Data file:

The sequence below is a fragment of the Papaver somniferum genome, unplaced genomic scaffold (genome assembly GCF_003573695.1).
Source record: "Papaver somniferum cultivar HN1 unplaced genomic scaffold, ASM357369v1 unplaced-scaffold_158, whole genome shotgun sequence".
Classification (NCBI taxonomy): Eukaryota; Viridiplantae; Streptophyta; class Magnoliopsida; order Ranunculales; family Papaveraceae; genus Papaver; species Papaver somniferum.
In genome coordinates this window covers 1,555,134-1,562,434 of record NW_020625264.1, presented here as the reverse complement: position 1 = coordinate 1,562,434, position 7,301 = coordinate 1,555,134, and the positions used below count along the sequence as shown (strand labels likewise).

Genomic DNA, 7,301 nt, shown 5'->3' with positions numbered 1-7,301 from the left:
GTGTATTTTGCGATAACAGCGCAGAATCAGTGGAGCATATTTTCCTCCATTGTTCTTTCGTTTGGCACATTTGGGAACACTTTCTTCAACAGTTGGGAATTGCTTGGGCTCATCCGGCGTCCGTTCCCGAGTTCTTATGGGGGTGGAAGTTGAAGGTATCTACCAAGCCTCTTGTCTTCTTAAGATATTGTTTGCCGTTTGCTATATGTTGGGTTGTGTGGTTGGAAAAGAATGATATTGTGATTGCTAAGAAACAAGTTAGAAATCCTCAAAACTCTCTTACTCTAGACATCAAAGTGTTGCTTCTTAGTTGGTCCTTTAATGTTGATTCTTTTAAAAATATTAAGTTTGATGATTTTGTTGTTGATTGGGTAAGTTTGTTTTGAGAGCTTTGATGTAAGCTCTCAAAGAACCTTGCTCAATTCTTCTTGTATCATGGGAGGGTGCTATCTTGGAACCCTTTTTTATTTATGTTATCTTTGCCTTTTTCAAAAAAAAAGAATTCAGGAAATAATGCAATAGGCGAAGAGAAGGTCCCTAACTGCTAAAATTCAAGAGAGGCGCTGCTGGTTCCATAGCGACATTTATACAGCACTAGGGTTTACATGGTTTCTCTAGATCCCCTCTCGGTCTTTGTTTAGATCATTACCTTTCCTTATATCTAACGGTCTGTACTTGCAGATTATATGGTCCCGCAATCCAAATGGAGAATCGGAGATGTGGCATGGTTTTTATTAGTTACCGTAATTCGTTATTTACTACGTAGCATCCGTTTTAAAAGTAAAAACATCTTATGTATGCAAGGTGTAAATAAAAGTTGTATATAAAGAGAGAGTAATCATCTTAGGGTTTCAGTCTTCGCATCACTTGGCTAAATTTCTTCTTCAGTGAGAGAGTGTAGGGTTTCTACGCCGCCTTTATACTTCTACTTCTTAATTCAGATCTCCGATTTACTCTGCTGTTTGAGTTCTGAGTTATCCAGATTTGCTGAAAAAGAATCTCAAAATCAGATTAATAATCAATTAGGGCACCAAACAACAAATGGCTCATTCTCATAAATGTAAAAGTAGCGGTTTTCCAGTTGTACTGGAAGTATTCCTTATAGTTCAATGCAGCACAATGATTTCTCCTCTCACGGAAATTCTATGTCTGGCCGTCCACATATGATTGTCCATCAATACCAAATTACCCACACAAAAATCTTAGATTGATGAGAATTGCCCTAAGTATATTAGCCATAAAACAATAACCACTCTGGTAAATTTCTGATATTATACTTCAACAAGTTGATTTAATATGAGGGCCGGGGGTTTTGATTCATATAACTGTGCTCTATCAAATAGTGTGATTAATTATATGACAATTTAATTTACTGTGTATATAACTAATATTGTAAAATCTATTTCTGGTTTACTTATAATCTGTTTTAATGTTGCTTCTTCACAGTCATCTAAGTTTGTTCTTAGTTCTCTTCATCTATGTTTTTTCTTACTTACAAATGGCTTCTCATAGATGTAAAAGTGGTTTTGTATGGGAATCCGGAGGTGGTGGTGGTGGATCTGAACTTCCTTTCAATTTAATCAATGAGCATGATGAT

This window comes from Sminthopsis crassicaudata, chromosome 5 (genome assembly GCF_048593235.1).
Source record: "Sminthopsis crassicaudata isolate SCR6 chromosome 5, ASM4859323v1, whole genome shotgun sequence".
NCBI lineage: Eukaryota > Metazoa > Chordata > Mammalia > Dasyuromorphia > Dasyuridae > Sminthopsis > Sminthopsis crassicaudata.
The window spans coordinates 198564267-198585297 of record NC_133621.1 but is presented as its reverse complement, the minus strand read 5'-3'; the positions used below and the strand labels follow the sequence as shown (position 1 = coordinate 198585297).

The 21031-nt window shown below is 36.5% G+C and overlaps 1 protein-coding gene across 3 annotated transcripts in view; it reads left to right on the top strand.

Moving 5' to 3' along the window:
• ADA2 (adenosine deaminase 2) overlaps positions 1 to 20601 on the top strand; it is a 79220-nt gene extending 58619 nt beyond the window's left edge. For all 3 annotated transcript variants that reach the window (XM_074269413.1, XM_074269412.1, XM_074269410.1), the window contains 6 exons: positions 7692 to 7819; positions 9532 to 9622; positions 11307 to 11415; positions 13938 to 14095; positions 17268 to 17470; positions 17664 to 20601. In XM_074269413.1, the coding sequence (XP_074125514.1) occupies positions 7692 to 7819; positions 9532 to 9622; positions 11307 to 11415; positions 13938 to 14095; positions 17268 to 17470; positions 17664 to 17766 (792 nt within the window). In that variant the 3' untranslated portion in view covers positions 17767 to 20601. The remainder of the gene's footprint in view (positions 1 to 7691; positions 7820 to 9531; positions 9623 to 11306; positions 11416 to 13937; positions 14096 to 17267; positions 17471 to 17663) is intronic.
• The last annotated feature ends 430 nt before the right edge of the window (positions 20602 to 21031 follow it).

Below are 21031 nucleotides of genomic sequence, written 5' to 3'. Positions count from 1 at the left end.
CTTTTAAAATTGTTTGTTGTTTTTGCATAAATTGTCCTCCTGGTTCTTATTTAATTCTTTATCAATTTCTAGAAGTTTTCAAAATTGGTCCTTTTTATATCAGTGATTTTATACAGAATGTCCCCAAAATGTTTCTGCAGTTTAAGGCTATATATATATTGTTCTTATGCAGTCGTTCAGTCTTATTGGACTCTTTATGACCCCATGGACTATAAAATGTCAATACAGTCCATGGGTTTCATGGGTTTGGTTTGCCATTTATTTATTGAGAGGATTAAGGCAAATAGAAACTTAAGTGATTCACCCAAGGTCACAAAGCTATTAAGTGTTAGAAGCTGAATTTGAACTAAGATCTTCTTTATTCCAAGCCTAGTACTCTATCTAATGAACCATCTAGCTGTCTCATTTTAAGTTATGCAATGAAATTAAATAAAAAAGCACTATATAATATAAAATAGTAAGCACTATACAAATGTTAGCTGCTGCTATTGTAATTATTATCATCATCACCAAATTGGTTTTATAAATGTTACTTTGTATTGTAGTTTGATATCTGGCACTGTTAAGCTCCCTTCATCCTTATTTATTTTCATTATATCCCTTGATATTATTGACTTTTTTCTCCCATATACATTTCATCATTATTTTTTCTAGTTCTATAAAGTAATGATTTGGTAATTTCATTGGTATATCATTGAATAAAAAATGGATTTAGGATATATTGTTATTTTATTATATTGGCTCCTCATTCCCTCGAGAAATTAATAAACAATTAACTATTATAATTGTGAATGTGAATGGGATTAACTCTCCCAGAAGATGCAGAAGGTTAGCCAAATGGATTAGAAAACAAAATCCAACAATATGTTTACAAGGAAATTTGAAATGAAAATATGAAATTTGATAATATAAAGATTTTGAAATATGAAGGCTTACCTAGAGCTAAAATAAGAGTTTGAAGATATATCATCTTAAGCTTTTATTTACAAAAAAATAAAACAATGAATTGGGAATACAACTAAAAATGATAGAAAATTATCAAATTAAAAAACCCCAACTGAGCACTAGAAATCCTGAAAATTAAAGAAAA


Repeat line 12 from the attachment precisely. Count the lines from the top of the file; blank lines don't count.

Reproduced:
Moving 5' to 3' along the window: